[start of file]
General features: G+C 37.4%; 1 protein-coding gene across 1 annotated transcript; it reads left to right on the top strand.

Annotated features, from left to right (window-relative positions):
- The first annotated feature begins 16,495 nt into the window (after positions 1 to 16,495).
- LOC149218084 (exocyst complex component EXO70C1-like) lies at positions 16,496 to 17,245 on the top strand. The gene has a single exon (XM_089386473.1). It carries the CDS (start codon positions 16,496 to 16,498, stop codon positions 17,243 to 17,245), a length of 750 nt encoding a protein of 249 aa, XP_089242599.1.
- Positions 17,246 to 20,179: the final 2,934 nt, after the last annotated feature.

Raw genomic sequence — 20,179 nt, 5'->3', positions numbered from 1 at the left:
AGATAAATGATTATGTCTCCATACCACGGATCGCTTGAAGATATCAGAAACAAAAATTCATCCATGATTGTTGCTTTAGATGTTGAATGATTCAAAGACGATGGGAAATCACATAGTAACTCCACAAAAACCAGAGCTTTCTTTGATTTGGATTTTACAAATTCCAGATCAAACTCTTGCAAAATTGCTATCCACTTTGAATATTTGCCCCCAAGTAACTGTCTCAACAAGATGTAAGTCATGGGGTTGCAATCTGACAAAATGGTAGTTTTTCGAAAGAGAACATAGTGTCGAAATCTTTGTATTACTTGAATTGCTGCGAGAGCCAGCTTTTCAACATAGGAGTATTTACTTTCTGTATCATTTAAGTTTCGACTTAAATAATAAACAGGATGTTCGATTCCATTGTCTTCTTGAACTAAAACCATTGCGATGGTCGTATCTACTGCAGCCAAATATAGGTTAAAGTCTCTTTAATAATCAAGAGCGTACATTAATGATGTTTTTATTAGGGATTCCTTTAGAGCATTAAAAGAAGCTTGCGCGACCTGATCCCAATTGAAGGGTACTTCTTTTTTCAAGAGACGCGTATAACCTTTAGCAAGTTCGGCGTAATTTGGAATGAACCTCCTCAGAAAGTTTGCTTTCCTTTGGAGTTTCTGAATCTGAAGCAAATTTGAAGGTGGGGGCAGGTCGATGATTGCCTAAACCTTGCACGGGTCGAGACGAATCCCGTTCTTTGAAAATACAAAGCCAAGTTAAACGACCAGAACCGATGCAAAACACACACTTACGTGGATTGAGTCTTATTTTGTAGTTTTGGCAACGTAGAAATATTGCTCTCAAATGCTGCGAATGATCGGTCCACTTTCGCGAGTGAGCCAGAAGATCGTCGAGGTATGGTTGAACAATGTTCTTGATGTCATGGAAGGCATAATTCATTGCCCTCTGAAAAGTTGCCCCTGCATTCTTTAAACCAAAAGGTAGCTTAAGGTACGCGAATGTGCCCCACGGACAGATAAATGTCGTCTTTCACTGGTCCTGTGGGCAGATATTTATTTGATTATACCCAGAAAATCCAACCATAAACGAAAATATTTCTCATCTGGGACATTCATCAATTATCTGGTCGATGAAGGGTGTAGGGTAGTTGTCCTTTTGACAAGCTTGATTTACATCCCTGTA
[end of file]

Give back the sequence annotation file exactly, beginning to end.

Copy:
General features: G+C 37.4%; 1 protein-coding gene across 1 annotated transcript; it reads left to right on the top strand.

Annotated features, from left to right (window-relative positions):
- The first annotated feature begins 16,495 nt into the window (after positions 1 to 16,495).
- LOC149218084 (exocyst complex component EXO70C1-like) lies at positions 16,496 to 17,245 on the top strand. The gene has a single exon (XM_089386473.1). It carries the CDS (start codon positions 16,496 to 16,498, stop codon positions 17,243 to 17,245), a length of 750 nt encoding a protein of 249 aa, XP_089242599.1.
- Positions 17,246 to 20,179: the final 2,934 nt, after the last annotated feature.

Raw genomic sequence — 20,179 nt, 5'->3', positions numbered from 1 at the left:
AGATAAATGATTATGTCTCCATACCACGGATCGCTTGAAGATATCAGAAACAAAAATTCATCCATGATTGTTGCTTTAGATGTTGAATGATTCAAAGACGATGGGAAATCACATAGTAACTCCACAAAAACCAGAGCTTTCTTTGATTTGGATTTTACAAATTCCAGATCAAACTCTTGCAAAATTGCTATCCACTTTGAATATTTGCCCCCAAGTAACTGTCTCAACAAGATGTAAGTCATGGGGTTGCAATCTGACAAAATGGTAGTTTTTCGAAAGAGAACATAGTGTCGAAATCTTTGTATTACTTGAATTGCTGCGAGAGCCAGCTTTTCAACATAGGAGTATTTACTTTCTGTATCATTTAAGTTTCGACTTAAATAATAAACAGGATGTTCGATTCCATTGTCTTCTTGAACTAAAACCATTGCGATGGTCGTATCTACTGCAGCCAAATATAGGTTAAAGTCTCTTTAATAATCAAGAGCGTACATTAATGATGTTTTTATTAGGGATTCCTTTAGAGCATTAAAAGAAGCTTGCGCGACCTGATCCCAATTGAAGGGTACTTCTTTTTTCAAGAGACGCGTATAACCTTTAGCAAGTTCGGCGTAATTTGGAATGAACCTCCTCAGAAAGTTTGCTTTCCTTTGGAGTTTCTGAATCTGAAGCAAATTTGAAGGTGGGGGCAGGTCGATGATTGCCTAAACCTTGCACGGGTCGAGACGAATCCCGTTCTTTGAAAATACAAAGCCAAGTTAAACGACCAGAACCGATGCAAAACACACACTTACGTGGATTGAGTCTTATTTTGTAGTTTTGGCAACGTAGAAATATTGCTCTCAAATGCTGCGAATGATCGGTCCACTTTCGCGAGTGAGCCAGAAGATCGTCGAGGTATGGTTGAACAATGTTCTTGATGTCATGGAAGGCATAATTCATTGCCCTCTGAAAAGTTGCCCCTGCATTCTTTAAACCAAAAGGTAGCTTAAGGTACGCGAATGTGCCCCACGGACAGATAAATGTCGTCTTTCACTGGTCCTGTGGGCAGATATTTATTTGATTATACCCAGAAAATCCAACCATAAACGAAAATATTTCTCATCTGGGACATTCATCAATTATCTGGTCGATGAAGGGTGTAGGGTAGTTGTCCTTTTGACAAGCTTGATTTACATCCCTGTA